New Perspectives in Science Education

Edition 13

Accepted Abstracts

Promotinig Future Teachers’ Computational Thinking Skills Using Earthquake Simulator Robotics

Hanna Kim, Northeastern Illinois University (United States)


The K-12th-grade science curriculum in the US follows the Next Generation of Science Standards (NGSS), which value computational thinking (CT) for science educators (NRC, 2011). However, many teachers are unsure what CT is and how they can integrate this practice into their science teaching. One major concern is that our preservice teachers should learn how to utilize CT skills for their future students. To promote our preservice teachers’ knowledge of fundamental CT skills, we designed a science project utilizing robotics that can simulate earthquakes using LEGO Mindstorms. We modified an Elementary and Middle School Science Teaching Methods course in the Teacher Education Department to teach preservice teachers to incorporate CT into their future science classrooms. We tested this simulator for 80 preservice teachers who were taking elementary and middle school science methods courses. Our study defined CT in science education, and we created and tested science models using robotics (e.g., earthquake simulator robotics) to promote preservice teachers’ CT in elementary and middle school science settings. Finally, we measured their CT skill growth and confidence levels using pre/post surveys and class observations. Preservice teachers’ self-efficacy of each aspect of CT improved significantly from the beginning to end of the semester.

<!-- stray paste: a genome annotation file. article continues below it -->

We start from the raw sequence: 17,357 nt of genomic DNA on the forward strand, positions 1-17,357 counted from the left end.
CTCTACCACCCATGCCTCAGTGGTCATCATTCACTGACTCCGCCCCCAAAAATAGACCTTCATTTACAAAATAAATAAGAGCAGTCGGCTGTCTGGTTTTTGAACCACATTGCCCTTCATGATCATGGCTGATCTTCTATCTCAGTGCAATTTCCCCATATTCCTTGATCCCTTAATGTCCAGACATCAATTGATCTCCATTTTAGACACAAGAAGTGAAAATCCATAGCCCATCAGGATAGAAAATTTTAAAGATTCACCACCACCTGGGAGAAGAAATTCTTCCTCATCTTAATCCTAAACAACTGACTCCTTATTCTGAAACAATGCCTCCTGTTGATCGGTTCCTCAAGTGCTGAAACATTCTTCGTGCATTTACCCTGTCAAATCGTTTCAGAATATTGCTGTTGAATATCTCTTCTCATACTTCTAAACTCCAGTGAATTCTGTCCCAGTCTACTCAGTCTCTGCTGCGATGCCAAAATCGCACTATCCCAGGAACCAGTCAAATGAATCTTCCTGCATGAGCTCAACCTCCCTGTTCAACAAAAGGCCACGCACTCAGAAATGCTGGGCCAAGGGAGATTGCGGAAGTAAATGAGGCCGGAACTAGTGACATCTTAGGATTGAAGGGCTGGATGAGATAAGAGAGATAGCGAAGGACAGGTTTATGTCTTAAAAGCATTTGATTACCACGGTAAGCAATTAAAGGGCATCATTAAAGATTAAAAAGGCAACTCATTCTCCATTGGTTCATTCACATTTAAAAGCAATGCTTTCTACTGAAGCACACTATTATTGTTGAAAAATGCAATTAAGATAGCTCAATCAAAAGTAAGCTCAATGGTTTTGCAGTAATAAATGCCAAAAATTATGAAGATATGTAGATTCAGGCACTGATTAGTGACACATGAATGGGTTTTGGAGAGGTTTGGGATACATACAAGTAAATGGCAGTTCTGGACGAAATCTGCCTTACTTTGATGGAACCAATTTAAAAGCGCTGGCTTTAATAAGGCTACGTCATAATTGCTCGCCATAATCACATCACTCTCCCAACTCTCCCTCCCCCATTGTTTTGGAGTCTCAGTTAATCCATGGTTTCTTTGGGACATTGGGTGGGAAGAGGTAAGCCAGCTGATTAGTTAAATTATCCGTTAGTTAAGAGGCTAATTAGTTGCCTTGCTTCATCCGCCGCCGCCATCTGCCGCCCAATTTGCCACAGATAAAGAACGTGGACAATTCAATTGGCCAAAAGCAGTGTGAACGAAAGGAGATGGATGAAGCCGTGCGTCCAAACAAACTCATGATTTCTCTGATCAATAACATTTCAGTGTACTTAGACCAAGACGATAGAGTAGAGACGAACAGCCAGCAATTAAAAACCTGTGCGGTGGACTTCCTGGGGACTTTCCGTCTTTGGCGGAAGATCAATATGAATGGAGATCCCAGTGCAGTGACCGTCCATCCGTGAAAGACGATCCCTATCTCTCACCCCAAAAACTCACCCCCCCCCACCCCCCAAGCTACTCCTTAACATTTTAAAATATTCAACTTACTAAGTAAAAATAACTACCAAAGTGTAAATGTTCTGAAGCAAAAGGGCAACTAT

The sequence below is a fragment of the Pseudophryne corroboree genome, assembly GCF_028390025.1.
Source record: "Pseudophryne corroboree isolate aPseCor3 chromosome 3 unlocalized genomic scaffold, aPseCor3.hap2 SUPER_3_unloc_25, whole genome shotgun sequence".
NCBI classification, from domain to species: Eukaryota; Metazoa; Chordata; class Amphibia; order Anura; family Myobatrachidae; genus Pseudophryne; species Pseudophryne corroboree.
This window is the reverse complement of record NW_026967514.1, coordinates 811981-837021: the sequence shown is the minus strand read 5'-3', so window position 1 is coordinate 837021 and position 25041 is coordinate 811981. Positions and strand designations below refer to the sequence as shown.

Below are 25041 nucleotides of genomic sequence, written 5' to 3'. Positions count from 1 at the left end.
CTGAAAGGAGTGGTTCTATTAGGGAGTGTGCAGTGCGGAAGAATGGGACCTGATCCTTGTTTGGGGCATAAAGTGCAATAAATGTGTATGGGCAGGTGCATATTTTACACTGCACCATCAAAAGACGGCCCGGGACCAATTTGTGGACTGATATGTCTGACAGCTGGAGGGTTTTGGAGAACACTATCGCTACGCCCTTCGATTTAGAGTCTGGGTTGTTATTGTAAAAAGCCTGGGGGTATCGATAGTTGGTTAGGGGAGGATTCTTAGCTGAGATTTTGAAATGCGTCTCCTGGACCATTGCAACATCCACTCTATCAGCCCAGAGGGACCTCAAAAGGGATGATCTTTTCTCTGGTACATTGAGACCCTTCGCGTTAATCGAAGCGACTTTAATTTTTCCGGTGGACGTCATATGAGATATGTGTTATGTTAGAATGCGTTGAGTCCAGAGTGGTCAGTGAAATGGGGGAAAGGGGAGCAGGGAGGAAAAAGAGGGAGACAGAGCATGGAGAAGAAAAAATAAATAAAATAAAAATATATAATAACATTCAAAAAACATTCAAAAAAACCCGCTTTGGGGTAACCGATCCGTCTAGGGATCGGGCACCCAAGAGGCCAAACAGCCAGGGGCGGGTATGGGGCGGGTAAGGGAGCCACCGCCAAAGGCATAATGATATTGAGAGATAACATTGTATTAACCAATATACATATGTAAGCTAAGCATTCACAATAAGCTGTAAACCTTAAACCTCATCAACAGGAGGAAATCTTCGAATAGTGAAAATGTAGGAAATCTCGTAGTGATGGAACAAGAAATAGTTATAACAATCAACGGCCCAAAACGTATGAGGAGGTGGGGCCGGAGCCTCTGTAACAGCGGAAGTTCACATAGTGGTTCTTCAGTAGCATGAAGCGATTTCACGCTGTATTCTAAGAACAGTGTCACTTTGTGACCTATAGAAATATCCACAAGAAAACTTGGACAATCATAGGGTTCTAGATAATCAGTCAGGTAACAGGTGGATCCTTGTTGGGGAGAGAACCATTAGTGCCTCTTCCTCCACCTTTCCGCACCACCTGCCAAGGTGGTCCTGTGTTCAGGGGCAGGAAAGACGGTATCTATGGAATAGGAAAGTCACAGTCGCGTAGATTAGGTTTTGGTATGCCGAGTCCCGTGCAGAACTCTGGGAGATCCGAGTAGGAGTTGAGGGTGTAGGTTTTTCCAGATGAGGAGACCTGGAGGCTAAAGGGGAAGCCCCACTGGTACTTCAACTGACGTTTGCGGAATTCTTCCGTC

Keywords Computational Thinking (CT), Elementary and Middle School Science, Robotics, Earthquakes Simulator, Teacher Education


1. Ioannou, A & Makridou, E (2018). Exploring the potentials of educational robotics in the development of computational thinking: A summary of current research and practical proposal for future work. Education and Informational Technology, 23, 2531–2544,
2. National Research Council. (2011). Report of a workshop of pedagogical aspects of computational thinking. Washington, DC: The National Academies Press.


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